Our previous blogs have discussed HMRC's Trust Registration Service (TRS), providing guidance on first registration of trusts, as well as maintaining and updating trusts already on the register, but what other compliance matters do trustees need to be aware of?

To help you navigate these compliance obligations, here are some of the key questions you should bear in mind when acting as a trustee:

1. Has your trust been registered with the TRS under either the taxable or non-taxable regime?

For further information, please read the first blog in this series, which can be found here.

2. If your trust is taxable, have you completed the annual declarations and kept the register up to date?

This was discussed in greater detail in our second blog in this series, which can be found here.

3. Does your trust need to report under the Automatic Exchange of Information (AEOI) regulations?

-  The AEOI regulations are another set of HMRC regulations aimed at combatting tax evasion.

-   Trustees should carry out a review of the trust's settlor, trustees, beneficiaries and anyone else holding effective control over the trust and, where any of these individuals have a potential non-UK connection, they must be reported by the 31 May of each year, for the previous calendar year.

-   A non-UK connection can include (but is not limited to) an individual's place of birth or residency, a foreign bank account or being tax resident in a non-UK country.

4. Have you considered the Register of Controlling Interests in Land (RCI)?

-This new Register which seeks to provide clarity as to who owns land in Scotland will be launched on 1 April 2022. Owners (known as "the recorded person") must provide full information as to any person who exercises control over land (known as an "associate")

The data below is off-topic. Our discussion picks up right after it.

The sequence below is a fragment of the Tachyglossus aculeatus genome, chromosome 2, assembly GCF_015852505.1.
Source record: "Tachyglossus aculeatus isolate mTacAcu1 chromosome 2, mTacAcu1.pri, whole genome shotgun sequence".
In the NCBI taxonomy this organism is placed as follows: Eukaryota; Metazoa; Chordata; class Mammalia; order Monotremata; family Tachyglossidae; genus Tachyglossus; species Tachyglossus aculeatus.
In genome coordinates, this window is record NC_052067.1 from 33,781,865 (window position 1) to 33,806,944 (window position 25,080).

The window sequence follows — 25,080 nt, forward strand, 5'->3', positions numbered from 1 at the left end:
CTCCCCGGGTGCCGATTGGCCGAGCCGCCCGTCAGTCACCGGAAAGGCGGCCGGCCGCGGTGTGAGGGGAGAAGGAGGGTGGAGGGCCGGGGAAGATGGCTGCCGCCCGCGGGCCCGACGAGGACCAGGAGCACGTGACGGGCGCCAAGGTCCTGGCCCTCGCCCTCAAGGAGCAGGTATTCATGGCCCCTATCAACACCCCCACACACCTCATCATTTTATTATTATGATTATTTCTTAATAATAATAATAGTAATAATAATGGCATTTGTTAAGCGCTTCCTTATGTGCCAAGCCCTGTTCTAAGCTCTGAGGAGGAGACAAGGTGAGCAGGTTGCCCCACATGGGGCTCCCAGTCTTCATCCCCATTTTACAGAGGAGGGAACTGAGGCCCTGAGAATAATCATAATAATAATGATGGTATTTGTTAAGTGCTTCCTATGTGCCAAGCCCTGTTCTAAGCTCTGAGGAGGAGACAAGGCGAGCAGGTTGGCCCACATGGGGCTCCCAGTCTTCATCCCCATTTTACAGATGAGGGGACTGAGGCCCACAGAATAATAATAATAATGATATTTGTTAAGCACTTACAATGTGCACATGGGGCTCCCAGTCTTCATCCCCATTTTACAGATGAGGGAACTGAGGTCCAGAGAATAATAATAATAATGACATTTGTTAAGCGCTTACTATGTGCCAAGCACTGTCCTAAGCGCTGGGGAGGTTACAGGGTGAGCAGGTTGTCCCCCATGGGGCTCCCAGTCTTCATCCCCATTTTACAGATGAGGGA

-Where a trust owns land, the trustees must keep the RCI up to date whenever trustees change via resignations, deaths or new appointments/assumptions. This blog, written by my colleague Fiona Scott, provides more information.

5. Does your trust need to submit any inheritance tax returns?

-An inheritance tax return (IHT100) may be required on the creation of a trust, on the 10 year anniversary of the trust or on any transfer of capital out of a trust.

-Depending on the sums involved at each event, some inheritance tax may be due to HMRC. Inheritance tax usually needs to be paid within 6 months of the date of the event, so we would advise considering this early to avoid any interest accruing.

6. Does your trust need to submit any income tax or capital gains tax returns?

- This will depend on the type of trust and assets owned by the trustees. Further guidance can be provided by your usual Brodies contact.

Whilst these obligations may seem daunting, we can help you avoid non-compliance by providing specific advice linked to the individual circumstances of each trust. If you are looking for any assistance, please contact your usual Brodies contact or anyone within our Personal Team who would be pleased to assist.

Claire Scott is a key member of Hayley Robertson's team within the Personal & Family department at Brodies, providing services to individuals and families.

This is the third and final edition of our Trust Registration Service (TRS) series.  Click here to read part 1 and here to read part 2.